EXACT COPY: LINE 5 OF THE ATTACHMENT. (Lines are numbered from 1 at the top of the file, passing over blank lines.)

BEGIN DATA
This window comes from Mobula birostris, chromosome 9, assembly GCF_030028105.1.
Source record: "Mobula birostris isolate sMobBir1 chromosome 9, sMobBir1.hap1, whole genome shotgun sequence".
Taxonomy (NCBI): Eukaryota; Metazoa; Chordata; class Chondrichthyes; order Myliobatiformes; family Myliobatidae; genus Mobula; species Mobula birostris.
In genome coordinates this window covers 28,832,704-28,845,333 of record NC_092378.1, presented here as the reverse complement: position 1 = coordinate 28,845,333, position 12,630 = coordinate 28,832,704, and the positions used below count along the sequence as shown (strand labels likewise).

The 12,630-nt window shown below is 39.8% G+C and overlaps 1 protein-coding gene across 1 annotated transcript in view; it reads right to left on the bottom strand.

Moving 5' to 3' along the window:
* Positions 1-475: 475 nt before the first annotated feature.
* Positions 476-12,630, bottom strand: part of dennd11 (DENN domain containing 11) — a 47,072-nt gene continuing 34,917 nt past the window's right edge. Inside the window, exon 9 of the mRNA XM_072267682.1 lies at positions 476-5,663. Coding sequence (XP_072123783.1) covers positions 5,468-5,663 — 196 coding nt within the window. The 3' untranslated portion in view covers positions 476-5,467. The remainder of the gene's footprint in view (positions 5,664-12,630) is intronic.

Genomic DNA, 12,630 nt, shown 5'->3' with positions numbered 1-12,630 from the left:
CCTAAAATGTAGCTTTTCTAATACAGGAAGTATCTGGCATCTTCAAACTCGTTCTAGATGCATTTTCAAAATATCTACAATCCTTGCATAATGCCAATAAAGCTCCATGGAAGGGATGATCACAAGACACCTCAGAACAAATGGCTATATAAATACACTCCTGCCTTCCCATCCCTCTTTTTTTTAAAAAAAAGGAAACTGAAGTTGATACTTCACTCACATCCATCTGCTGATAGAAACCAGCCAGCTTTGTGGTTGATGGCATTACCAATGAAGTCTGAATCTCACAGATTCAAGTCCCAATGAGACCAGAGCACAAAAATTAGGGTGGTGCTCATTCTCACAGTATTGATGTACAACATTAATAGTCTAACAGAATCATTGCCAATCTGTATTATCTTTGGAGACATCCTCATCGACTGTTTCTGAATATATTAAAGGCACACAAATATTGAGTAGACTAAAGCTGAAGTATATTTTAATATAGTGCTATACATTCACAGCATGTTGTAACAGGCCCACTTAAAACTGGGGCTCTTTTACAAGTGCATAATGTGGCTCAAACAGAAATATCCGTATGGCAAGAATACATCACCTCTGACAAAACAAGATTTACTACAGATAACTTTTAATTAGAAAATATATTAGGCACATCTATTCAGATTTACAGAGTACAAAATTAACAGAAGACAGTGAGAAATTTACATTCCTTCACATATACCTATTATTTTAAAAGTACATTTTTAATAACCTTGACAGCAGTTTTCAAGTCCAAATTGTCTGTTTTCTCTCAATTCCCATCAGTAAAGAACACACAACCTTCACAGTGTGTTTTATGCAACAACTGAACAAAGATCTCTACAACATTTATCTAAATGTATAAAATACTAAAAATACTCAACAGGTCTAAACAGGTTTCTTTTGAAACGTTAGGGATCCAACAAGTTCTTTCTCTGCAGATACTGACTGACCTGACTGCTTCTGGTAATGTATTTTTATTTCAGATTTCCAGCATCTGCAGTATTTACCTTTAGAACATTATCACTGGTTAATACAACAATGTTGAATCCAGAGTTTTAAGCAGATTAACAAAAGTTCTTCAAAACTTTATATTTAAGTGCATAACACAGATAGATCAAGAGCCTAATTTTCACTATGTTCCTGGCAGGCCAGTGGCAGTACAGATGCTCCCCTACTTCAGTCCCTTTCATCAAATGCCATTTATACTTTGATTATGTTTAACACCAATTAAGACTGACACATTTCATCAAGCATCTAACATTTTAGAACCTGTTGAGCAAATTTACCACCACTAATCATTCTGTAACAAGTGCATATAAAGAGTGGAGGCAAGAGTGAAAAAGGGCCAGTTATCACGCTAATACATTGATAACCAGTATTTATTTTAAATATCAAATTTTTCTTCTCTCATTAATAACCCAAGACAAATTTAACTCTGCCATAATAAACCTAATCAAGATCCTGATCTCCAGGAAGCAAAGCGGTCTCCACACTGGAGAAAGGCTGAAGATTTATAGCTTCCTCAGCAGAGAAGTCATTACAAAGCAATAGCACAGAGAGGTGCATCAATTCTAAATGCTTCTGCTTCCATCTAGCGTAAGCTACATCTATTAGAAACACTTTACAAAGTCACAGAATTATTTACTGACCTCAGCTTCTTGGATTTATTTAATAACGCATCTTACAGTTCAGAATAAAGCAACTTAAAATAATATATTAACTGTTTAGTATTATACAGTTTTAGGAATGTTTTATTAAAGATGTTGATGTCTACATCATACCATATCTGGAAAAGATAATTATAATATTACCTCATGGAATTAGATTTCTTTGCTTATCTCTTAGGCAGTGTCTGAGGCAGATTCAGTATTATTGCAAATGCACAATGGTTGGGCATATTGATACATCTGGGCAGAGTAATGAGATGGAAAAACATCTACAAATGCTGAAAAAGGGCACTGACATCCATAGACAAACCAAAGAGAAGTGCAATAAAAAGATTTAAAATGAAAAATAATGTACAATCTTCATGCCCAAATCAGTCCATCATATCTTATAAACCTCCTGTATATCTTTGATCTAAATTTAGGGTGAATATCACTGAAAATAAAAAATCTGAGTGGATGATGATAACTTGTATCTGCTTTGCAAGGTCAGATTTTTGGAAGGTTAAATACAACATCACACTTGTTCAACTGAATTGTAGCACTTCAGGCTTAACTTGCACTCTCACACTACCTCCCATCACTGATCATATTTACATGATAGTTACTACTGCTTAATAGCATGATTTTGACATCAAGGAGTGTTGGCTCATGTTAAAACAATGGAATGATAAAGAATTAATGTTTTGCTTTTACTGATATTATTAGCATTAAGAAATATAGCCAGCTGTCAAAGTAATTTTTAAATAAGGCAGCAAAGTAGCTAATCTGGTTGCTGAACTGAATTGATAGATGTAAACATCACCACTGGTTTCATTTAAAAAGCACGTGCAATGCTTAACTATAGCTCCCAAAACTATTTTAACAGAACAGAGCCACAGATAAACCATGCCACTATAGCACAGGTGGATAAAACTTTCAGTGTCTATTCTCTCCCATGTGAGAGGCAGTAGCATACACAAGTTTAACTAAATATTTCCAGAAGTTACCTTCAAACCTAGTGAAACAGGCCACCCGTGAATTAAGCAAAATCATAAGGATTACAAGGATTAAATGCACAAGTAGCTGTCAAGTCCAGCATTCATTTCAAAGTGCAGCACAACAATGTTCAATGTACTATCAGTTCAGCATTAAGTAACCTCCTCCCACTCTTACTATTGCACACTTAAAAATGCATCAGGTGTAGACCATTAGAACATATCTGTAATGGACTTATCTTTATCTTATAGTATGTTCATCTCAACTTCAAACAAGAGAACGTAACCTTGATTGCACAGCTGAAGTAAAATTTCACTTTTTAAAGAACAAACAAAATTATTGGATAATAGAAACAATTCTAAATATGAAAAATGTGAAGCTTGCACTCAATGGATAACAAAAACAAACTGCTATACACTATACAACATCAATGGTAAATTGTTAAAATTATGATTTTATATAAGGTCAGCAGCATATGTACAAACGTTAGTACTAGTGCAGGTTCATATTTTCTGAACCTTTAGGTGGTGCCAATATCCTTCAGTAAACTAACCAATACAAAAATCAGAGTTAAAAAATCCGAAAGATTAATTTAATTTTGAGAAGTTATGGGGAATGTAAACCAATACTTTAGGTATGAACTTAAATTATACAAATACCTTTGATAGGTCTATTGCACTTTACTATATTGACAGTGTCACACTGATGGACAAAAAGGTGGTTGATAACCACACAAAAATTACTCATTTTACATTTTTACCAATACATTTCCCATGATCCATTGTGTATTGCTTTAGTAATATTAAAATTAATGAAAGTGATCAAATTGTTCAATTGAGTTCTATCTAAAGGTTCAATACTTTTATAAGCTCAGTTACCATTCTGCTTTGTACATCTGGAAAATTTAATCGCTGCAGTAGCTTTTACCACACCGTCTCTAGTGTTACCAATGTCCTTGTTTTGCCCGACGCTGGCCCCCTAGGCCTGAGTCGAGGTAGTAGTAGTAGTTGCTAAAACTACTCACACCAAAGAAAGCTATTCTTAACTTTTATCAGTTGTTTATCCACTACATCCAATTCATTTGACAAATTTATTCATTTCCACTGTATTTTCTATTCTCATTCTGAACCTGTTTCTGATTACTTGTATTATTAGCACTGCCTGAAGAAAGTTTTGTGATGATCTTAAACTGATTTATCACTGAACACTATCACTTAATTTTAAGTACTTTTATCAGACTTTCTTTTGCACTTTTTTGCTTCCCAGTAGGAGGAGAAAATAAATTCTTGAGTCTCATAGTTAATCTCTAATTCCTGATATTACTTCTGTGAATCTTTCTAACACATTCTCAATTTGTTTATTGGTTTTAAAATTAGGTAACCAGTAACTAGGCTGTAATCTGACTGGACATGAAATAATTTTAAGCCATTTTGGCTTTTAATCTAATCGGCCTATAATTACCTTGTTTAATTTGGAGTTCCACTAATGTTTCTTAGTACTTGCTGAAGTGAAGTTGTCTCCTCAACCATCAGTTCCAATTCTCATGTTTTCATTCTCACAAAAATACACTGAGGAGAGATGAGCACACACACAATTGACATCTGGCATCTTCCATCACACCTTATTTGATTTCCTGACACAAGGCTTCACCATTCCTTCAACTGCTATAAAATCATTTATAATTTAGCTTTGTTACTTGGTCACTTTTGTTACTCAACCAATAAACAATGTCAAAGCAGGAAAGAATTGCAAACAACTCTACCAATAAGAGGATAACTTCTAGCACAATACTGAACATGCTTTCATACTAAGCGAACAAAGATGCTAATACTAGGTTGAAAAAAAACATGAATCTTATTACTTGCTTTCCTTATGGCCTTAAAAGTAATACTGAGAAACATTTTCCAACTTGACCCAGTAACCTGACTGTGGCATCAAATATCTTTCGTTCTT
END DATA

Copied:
The 12,630-nt window shown below is 39.8% G+C and overlaps 1 protein-coding gene across 1 annotated transcript in view; it reads right to left on the bottom strand.